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Ngozi Okonjo-Iweala first woman and African to lead WTO

She is taking charge at a time when the WTO “is facing so many challenges, and it’s clear to me that deep and wide-ranging reforms are needed ... it cannot be business as usual”.

Ngozi Okonjo-Iweala, WTO

Nigerian economist Ngozi Okonjo-Iweala has been chosen as the new Director-General of the World Trade Organization (WTO). She is the first woman and first African in the position in the 73 years of the WTO, previously the General Agreement on Tariffs and Trade.

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Okonjo-Iweala was named Director-General by representatives of the 164 countries that make up the WTO, which oversees the rules of trade between nations based on negotiated agreements.

“This is a very significant moment for the WTO. On behalf of the General Council, I extend our warmest congratulations to Dr Ngozi Okonjo-Iweala on her appointment as the WTO’s next Director-General and formally welcome her to this General Council meeting,” said General Council Chair David Walker of New Zealand who, together with co-facilitators Ambassador Dacio Castillo (Honduras) and Ambassador Harald Aspelund (Iceland), led the nine-month selection process.

“Dr Ngozi, on behalf of all members I wish to sincerely thank you for your graciousness in these exceptional months, and for your patience. We look forward to collaborating closely with you, Dr Ngozi, and I am certain that all members will work with you constructively during your tenure as Director-General to shape the future of this organisation,” he added in the statement.

Okonjo-Iweala said in an online news conference that she was taking charge at a time when the WTO “is facing so many challenges, and it’s clear to me that deep and wide-ranging reforms are needed … it cannot be business as usual”.

The 66-year-old mother of four takes over after four years of former US President Donald Trump implementing import taxes against China and the European Union to support his America first trade agenda.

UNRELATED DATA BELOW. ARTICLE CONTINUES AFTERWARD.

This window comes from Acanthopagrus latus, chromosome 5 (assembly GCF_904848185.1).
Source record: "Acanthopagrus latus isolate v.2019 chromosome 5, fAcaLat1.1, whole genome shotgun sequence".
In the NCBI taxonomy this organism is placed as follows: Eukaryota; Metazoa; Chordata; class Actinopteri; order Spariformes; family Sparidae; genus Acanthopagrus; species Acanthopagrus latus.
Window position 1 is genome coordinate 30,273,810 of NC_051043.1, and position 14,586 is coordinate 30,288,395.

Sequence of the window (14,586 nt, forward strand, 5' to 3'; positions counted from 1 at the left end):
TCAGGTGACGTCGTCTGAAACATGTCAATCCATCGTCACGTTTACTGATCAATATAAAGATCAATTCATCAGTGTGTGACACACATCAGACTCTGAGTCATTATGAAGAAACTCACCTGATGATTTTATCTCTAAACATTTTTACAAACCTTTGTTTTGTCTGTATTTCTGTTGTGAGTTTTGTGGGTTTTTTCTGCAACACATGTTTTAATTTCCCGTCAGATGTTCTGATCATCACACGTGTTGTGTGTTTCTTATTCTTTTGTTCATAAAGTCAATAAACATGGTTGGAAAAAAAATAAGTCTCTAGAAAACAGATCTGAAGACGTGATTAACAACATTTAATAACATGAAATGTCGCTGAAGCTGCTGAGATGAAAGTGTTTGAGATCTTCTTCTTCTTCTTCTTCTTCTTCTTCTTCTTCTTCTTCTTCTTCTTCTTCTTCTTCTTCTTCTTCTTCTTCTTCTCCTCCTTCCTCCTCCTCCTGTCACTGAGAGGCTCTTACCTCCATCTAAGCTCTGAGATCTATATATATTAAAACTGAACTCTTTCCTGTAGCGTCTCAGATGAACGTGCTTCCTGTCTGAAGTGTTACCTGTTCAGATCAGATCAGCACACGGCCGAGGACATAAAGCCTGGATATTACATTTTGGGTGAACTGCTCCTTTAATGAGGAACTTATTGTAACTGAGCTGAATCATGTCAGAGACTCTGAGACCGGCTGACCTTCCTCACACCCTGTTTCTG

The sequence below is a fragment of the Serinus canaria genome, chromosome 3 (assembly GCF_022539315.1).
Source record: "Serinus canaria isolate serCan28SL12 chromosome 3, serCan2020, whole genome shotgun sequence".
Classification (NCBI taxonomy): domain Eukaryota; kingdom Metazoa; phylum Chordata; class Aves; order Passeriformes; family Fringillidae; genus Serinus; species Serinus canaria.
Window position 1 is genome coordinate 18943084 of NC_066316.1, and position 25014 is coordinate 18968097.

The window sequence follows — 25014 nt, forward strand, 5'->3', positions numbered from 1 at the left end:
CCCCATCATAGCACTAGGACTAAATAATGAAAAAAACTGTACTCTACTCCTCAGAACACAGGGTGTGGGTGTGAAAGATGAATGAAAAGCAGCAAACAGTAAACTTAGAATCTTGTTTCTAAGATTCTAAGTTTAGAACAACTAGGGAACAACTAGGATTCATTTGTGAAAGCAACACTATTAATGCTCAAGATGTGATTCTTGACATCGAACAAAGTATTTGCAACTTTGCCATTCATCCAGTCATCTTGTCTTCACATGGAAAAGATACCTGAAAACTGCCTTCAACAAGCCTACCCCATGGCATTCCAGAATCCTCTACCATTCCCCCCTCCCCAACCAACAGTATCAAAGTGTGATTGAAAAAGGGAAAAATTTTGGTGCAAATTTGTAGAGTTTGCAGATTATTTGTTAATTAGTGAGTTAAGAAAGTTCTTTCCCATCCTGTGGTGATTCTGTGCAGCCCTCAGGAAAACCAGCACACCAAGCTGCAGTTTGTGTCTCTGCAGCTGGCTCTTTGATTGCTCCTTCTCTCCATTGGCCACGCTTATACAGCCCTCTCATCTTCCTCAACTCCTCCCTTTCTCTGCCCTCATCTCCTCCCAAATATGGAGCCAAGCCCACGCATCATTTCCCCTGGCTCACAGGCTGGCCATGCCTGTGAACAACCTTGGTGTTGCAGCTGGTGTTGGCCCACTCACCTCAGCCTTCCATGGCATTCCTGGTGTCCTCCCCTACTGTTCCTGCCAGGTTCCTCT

“It will not be easy because we also have the issue of lack of trust among members which has built up over time, not just among the US and China and the US and the EU… but also between developing and developed country members, and we need to work through that,” said Okonjo-Iweala, according to an AP report.

She said that as the first woman and first African to hold the post, “I absolutely do feel an additional burden, I can’t lie about that. Being the first woman and the first African means that one really has to perform.

“All credit to members for electing me and making that history, but the bottom line is that if I want to really make Africa and women proud I have to produce results, and that’s where my mind is at now.”

Okonjo-Iweala has been Nigeria’s finance minister and briefly, foreign minister, the first woman appointed to both positions, and had a 25-year career at the World Bank as an advocate for economic growth and development in poorer countries. She rose to the position of Managing Director, where she oversaw US$81 billion in development financing in Africa, South Asia, Europe and Central Asia. In 2012 she made an unsuccessful bid for the top post with the backing of African and other developing countries, challenging the traditional practice that the World Bank is always headed by an American.

She has a bachelor’s degree in economics from Harvard University and a PhD in regional economics and development from the Massachusetts Institute of Technology, and is considered a trailblazer by many.

Okonjo-Iweala will need to use all her experience as a trade minister and negotiator in the new position. “I’ve been doing that all my life, working on trade policy issues,” she said during a webinar organised by Chatham House in July last year.

She added that the Director-General should go beyond technical skills: “Most of all, you need boldness, courage.”

The vacancy was created in May 2020 when former WTO Director-General Roberto Azevêdo of Brazil announced he was stepping down a year before his term was set to expire.

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